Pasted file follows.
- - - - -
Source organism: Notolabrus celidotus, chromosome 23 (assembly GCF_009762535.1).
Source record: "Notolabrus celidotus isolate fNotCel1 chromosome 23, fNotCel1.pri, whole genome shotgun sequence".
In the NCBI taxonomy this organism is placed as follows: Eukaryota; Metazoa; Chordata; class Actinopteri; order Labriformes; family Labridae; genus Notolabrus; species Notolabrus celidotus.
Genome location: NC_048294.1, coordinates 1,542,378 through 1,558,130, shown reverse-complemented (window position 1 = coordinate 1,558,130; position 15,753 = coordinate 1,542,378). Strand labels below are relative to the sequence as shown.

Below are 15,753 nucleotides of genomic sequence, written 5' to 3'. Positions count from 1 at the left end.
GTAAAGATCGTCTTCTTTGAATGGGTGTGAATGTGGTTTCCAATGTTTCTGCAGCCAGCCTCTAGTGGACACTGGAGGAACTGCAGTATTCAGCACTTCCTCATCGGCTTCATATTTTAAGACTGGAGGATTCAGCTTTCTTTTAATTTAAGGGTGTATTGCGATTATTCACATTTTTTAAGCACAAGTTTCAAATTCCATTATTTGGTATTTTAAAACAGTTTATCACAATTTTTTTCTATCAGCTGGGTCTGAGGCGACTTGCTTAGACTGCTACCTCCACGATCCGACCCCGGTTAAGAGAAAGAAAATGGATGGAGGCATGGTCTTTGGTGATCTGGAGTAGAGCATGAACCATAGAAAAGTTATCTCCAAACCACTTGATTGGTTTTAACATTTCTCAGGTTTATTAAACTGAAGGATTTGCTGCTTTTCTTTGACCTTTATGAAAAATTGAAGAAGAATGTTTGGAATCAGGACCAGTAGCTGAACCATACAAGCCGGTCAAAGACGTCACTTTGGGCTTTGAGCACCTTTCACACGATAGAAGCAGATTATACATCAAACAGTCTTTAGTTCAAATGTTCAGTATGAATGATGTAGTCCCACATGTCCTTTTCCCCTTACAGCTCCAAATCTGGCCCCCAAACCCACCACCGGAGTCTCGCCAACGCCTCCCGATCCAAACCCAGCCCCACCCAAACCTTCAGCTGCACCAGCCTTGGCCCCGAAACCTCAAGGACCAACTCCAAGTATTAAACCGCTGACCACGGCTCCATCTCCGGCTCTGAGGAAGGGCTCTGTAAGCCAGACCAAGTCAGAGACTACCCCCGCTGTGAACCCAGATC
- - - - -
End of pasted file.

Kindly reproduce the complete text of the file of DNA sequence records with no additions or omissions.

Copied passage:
Source organism: Notolabrus celidotus, chromosome 23 (assembly GCF_009762535.1).
Source record: "Notolabrus celidotus isolate fNotCel1 chromosome 23, fNotCel1.pri, whole genome shotgun sequence".
In the NCBI taxonomy this organism is placed as follows: Eukaryota; Metazoa; Chordata; class Actinopteri; order Labriformes; family Labridae; genus Notolabrus; species Notolabrus celidotus.
Genome location: NC_048294.1, coordinates 1,542,378 through 1,558,130, shown reverse-complemented (window position 1 = coordinate 1,558,130; position 15,753 = coordinate 1,542,378). Strand labels below are relative to the sequence as shown.

Below are 15,753 nucleotides of genomic sequence, written 5' to 3'. Positions count from 1 at the left end.
GTAAAGATCGTCTTCTTTGAATGGGTGTGAATGTGGTTTCCAATGTTTCTGCAGCCAGCCTCTAGTGGACACTGGAGGAACTGCAGTATTCAGCACTTCCTCATCGGCTTCATATTTTAAGACTGGAGGATTCAGCTTTCTTTTAATTTAAGGGTGTATTGCGATTATTCACATTTTTTAAGCACAAGTTTCAAATTCCATTATTTGGTATTTTAAAACAGTTTATCACAATTTTTTTCTATCAGCTGGGTCTGAGGCGACTTGCTTAGACTGCTACCTCCACGATCCGACCCCGGTTAAGAGAAAGAAAATGGATGGAGGCATGGTCTTTGGTGATCTGGAGTAGAGCATGAACCATAGAAAAGTTATCTCCAAACCACTTGATTGGTTTTAACATTTCTCAGGTTTATTAAACTGAAGGATTTGCTGCTTTTCTTTGACCTTTATGAAAAATTGAAGAAGAATGTTTGGAATCAGGACCAGTAGCTGAACCATACAAGCCGGTCAAAGACGTCACTTTGGGCTTTGAGCACCTTTCACACGATAGAAGCAGATTATACATCAAACAGTCTTTAGTTCAAATGTTCAGTATGAATGATGTAGTCCCACATGTCCTTTTCCCCTTACAGCTCCAAATCTGGCCCCCAAACCCACCACCGGAGTCTCGCCAACGCCTCCCGATCCAAACCCAGCCCCACCCAAACCTTCAGCTGCACCAGCCTTGGCCCCGAAACCTCAAGGACCAACTCCAAGTATTAAACCGCTGACCACGGCTCCATCTCCGGCTCTGAGGAAGGGCTCTGTAAGCCAGACCAAGTCAGAGACTACCCCCGCTGTGAACCCAGATC